Instead of John Gilbert we have Gerald Ames (whose teeth are not in the same league) as John Armstrong who runs a drapery in the small town of Melcombe, he is a pacifist at the start of the war but this will, of course, have to change – let’s hope we none of us ever have to go through the same moral calculations.

He is assisted in his shop by a fuzzy-haired blonde Peggy played by Peggy Carlisle who was all of 15 years old at the time and would become an Elvey regular after her cameo in Lloyd George she would feature in The Rocks of Valpre (1919) – screened at the British Silent Film Festival in 2015 – as well as the lost Keeper of the Door (1919) and the superlative Hindle Wakes (1928). She’s a terrific presence in this film and has to do a lot of the emotional heavy lifting after being betrayed and left pregnant by a German spy, Otto (Dallas Cairns) who also works as a cutter the store.

Peggy Carlisle by a happier tree
Otto busies himself taking pictures of key landmarks and, after events escalate, he leaves with a note saying he will return as John’s master (we relay don’t like Otto). Local landowner Lieutenant Baring (the always watchable Guy Newall) always suspected Otto but the draper gave him the benefit of the pacifist's doubt.

John meets Baring’s cousin, the elegant Betty Mortimer (Lily Elsie) and it’s respectful-love-for -one’s-betters at first sight. After war breaks Betty decides to turn their home, Fanshawe Hall, into a wounded soldiers' hospital and she also takes in Peggy after her step-mother disowns her.

There are some excellent exterior shots in this film – Elvey always has that and it adds so much “volume” to his best films – with cinematographer Paul Burger excelling with some prize shots of Peggy set against a row of trees, her movement making her anguish clear even from a distance; she is alone and in need of friends like Betty.

Peggy Carlisle, Gerald Ames and Teddy Arundell
John goes to war and meets up with a fine fellow called Ginger (Teddy Arundell) a proto-Karl Dane who plays the accordion badly but will always stick with his pals. On leave he rescues Peggy from assault and they begin a tentative relationship whilst, at the same time, John sees Betty give a locket to Baring and jumps to the wrong conclusions.

Back in the war, the chums have a fateful encounter with Otto and as Gerald returns blinded and peace is declared, it seems his chances of happiness and purpose have disappeared for good. But this is when comradeship comes to the fore and I wasn’t the only one wiping something from my eye as steadfast humanity endures.

Some felt at the time that the film had come too late but fascinating shots of German artillery in the Mall – there for children’s delight and as proof of victory – along with the plot concerning the Comrades of the Great War, would have been very important to a society in shock: who was really celebrating in 1918-19? Society needed to be seen to be standing tall.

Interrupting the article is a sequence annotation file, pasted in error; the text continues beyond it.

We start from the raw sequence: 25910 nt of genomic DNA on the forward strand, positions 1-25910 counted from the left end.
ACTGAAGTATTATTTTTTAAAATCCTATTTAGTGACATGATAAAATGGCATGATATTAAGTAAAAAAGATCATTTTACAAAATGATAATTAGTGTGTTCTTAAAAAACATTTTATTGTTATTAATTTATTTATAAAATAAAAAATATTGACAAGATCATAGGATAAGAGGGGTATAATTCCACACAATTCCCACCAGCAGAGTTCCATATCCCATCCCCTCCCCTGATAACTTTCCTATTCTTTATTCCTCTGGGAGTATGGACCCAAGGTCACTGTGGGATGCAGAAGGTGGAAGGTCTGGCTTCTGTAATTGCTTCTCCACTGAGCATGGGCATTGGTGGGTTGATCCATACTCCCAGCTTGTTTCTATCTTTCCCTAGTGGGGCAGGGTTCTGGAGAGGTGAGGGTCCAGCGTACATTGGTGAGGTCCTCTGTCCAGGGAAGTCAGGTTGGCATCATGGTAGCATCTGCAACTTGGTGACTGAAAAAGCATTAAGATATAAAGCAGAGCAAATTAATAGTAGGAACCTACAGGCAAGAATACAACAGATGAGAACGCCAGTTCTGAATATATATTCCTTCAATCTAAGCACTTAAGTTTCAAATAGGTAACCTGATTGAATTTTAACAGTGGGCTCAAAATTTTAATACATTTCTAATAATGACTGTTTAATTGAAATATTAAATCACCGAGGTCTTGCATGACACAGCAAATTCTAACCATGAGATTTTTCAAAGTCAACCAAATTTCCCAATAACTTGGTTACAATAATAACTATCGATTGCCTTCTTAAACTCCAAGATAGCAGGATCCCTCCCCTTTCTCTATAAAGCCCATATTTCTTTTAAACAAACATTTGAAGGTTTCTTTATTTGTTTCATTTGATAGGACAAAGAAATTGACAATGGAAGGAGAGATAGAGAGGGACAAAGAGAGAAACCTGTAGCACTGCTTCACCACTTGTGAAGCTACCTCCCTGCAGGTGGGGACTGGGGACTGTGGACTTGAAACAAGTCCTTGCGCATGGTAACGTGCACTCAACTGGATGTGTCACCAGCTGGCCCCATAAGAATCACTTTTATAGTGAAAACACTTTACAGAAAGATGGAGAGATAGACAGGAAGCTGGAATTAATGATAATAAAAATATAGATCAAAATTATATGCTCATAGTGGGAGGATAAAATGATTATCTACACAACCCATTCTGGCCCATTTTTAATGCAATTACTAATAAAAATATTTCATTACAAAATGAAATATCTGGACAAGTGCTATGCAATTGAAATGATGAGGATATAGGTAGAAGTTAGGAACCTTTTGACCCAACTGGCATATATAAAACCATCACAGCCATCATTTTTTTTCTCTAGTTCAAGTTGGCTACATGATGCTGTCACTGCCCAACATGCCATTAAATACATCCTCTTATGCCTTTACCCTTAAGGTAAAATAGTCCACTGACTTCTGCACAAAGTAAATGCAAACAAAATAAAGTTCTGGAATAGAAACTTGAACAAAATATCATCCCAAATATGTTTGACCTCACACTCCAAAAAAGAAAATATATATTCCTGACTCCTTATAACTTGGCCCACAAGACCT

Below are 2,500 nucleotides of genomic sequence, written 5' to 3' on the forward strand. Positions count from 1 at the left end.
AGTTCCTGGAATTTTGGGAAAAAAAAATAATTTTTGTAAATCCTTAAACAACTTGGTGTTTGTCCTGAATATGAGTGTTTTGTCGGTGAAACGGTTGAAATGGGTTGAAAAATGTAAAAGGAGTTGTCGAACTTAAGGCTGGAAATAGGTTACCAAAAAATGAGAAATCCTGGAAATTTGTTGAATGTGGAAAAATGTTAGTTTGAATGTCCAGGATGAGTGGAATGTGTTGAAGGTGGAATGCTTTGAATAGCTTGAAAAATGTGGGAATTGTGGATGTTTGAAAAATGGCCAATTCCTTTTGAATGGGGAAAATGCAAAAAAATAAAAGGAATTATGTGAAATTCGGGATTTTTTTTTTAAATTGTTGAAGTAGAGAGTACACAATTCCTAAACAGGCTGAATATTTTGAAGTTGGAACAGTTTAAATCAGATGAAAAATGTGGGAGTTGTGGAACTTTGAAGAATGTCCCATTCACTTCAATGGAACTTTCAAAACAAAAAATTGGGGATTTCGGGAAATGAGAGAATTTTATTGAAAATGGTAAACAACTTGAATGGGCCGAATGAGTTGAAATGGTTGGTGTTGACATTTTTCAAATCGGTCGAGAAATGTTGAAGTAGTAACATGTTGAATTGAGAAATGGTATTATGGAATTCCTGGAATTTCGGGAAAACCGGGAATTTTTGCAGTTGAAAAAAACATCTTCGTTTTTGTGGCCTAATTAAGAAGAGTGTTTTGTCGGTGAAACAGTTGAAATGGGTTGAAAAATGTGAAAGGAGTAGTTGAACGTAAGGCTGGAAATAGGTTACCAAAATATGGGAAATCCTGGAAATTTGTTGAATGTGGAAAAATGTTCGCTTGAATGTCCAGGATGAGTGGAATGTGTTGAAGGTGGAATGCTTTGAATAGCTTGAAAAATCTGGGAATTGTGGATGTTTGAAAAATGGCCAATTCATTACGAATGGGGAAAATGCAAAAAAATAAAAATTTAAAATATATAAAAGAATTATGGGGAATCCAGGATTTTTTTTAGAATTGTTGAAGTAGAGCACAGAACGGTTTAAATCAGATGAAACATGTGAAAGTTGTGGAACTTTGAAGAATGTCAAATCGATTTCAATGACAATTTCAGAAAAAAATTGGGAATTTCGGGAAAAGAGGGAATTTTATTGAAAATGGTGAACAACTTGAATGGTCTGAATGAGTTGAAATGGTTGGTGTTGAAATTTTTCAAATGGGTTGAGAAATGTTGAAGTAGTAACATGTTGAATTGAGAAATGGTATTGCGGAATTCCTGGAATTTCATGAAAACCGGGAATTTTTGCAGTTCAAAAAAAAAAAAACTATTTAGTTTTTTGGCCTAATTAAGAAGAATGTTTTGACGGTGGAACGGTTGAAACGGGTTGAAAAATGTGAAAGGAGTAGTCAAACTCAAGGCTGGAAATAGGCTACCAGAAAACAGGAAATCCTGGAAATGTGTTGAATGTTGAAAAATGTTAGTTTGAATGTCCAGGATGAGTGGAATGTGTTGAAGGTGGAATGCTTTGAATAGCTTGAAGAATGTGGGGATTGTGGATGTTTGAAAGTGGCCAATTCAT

Offering help and comfort for the 800,000 disabled ex-servciemen
There’s also a very deft conclusion with Elvey making like Lubitsch with a close-up of just Betty and Gerald’s hands: will they, won’t they… you’ll have to watch and find out!

Meg Morley accompanied, fresh off the plane from Australia and her playing was soulful and naturally so supportive. Her next trick was to transform herself into John Sweeney some two-thirds of the way through the Anglo-German A Romance of the Great Battle of Jutland/Die Versunkene Flotte (1926). Their change-over was seamless and John followed Meg’s lines; total pros these guys!

This film was a fascinating mix of military drama and tangled romance with Agnes Esterhazy’s Erica choosing German naval commander Barnow (Bernahrd Goetke) over his best pal, Royal Naval captain Dick (Henry Stuart). War breaks out and they determine to remain friends even as Barnow commits himself to his men’s lives. Erica is sorely tempted by Lt Arden (handsome charmer Nils Asner), and spills the beans on the eve of the Battle of Jutland as the greatest navies in the World prepare for the defining sea battle of the Great War. Jutland was a “score-draw” despite heavier British losses, that showed the Germans they had no chance of winning outright given the resources and size of the Royal Navy: after Jutland the Germans accepted that they had been contained as a surface fleet.

The SMS Szent István sinks 
It is very well done and features extensive found-footage from the conflict including the capsizing of the Austrian battleship SMS Szent István in 1918… which adds extra reality with the horrific sight of hundreds of figures swimming away from the massive hull as it rolls over.

Kings College's Dr Lawrence Napper introduced and said that this, mostly German production was part of a process of more balanced relationships between the former enemies, by this stage the Germans are recognised as men with honour as well as ruthless efficiency.